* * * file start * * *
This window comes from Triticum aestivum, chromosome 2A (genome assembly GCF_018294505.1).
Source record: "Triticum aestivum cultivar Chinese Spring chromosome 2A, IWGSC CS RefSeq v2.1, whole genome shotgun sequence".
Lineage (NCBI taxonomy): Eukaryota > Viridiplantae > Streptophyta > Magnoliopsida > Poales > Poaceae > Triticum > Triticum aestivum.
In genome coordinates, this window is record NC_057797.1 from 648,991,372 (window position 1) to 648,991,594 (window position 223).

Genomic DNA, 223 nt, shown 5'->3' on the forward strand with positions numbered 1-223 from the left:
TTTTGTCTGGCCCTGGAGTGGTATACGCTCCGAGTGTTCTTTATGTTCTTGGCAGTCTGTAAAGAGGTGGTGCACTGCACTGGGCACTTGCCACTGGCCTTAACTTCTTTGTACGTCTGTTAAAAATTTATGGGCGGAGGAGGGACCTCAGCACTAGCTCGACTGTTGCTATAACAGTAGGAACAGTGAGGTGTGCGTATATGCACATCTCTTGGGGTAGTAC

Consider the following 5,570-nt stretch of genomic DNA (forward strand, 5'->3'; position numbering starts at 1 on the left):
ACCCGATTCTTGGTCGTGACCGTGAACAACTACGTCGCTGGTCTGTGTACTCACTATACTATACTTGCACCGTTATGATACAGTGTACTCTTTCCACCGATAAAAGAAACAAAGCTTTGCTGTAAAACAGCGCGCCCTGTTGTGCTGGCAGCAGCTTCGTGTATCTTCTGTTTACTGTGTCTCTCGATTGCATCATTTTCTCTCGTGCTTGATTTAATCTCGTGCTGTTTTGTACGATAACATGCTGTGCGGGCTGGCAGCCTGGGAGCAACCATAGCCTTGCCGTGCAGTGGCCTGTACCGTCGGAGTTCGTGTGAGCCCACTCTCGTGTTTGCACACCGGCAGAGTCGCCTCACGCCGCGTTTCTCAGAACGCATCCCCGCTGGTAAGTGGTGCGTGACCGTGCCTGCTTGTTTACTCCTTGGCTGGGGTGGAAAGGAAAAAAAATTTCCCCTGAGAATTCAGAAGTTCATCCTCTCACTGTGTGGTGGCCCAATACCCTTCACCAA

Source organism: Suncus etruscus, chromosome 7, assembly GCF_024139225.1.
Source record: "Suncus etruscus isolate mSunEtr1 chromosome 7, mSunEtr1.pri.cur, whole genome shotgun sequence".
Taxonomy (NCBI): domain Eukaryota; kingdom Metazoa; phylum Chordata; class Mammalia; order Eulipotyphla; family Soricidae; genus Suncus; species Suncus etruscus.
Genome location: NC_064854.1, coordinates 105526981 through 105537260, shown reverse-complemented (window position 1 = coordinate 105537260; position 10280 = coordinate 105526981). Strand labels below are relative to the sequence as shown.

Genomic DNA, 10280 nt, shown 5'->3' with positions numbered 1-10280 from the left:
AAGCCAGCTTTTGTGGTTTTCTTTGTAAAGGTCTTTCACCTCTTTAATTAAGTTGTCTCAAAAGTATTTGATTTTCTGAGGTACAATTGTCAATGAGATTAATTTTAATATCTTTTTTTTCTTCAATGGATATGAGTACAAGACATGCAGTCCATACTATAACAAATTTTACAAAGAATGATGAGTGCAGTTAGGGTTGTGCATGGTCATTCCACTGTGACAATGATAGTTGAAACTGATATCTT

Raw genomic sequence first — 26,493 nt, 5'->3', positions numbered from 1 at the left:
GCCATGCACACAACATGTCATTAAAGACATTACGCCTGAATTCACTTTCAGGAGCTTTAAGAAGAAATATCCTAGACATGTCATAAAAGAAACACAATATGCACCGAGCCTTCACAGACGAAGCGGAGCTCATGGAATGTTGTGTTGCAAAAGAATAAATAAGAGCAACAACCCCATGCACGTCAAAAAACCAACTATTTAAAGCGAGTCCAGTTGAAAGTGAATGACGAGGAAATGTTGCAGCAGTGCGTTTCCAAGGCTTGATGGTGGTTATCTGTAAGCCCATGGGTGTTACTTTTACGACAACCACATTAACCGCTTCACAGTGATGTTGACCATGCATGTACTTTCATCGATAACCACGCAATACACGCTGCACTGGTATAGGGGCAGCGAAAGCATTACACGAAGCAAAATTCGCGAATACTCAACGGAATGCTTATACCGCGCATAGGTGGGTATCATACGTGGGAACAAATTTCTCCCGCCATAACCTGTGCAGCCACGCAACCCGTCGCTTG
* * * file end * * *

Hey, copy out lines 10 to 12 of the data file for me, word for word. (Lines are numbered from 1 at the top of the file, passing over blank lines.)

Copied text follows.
Source record: "Suncus etruscus isolate mSunEtr1 chromosome 7, mSunEtr1.pri.cur, whole genome shotgun sequence".
Taxonomy (NCBI): domain Eukaryota; kingdom Metazoa; phylum Chordata; class Mammalia; order Eulipotyphla; family Soricidae; genus Suncus; species Suncus etruscus.
Genome location: NC_064854.1, coordinates 105526981 through 105537260, shown reverse-complemented (window position 1 = coordinate 105537260; position 10280 = coordinate 105526981). Strand labels below are relative to the sequence as shown.